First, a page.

City council will hear a presentation during Monday’s governance priorities committee meeting regarding the concept design of the planned aquatic centre.
The report, which is available in the City of Yellowknife’s governance and priorities committee meeting package, provides four options for the pool that include a 25-metre six-lane pool, a 25-metre eight-lane pool, a 52-metre six-lane pool and a 52-metre eight-lane pool.
A proposed location has also been identified “directly east of the Ruth Inch Memorial Pool, at the old pitch and putt location.” The other option considered is between the Multiplex and Fieldhouse.
Mayor Rebecca Alty said Monday’s meeting will be the first opportunity for council to view the report and direct questions to city staff.
The document will be brought back again in the new year for a more formal discussion at another governance and priorities committee meeting, followed by a final vote at a regular council.
“So (Monday) will be a fairly first crack at this document because it is quite an extensive document with a couple of hundred pages, including appendices,” Alty said. “Whether councillors will be prepared to say which way they are leaning (for pool options) is tough to say, but it will provide council the opportunity to ask questions and for residents to be more informed.”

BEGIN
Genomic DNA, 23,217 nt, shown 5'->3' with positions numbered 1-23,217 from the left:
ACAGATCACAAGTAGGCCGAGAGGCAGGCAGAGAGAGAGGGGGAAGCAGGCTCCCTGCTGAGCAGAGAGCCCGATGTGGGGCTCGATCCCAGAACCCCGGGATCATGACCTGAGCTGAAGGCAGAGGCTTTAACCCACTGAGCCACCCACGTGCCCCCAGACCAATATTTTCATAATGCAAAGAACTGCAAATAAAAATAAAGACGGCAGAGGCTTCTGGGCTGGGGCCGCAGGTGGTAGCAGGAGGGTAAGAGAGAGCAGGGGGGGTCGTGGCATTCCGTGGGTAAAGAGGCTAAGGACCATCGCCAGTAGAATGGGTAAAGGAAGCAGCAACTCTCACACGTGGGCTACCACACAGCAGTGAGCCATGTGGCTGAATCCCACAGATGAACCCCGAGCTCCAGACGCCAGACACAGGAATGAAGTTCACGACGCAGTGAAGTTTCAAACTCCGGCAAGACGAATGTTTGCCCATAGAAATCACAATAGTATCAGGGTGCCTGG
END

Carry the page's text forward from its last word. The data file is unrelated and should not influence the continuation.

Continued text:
Consultants TAG/MJMA have recommend in the document proceeding with eight lanes “for either a 25m- or 52m-length pool,” according to the executive summary.
The concept design report provides results from September public consultations that included three in-person events and a four question survey.
The survey, which reflects input from 427 respondents, showed a majority of support for a 52-metre option and a list of priorities for amenities and features that a new pool should have, such as a waterslide.
According to the report, a design-builder is expected to be selected in August 2021.
The municipality will hold a public referendum in October 2021 to approve the city borrowing money for the project, which is expected to range from $38.2 million to $49.8 million, with $12.9 million coming from the federal government.
In both cases, the municipality allows for a 25 per cent margin of error in its estimates at this early stage. At maximum, that could drive the cost of a larger pool to more than $62 million.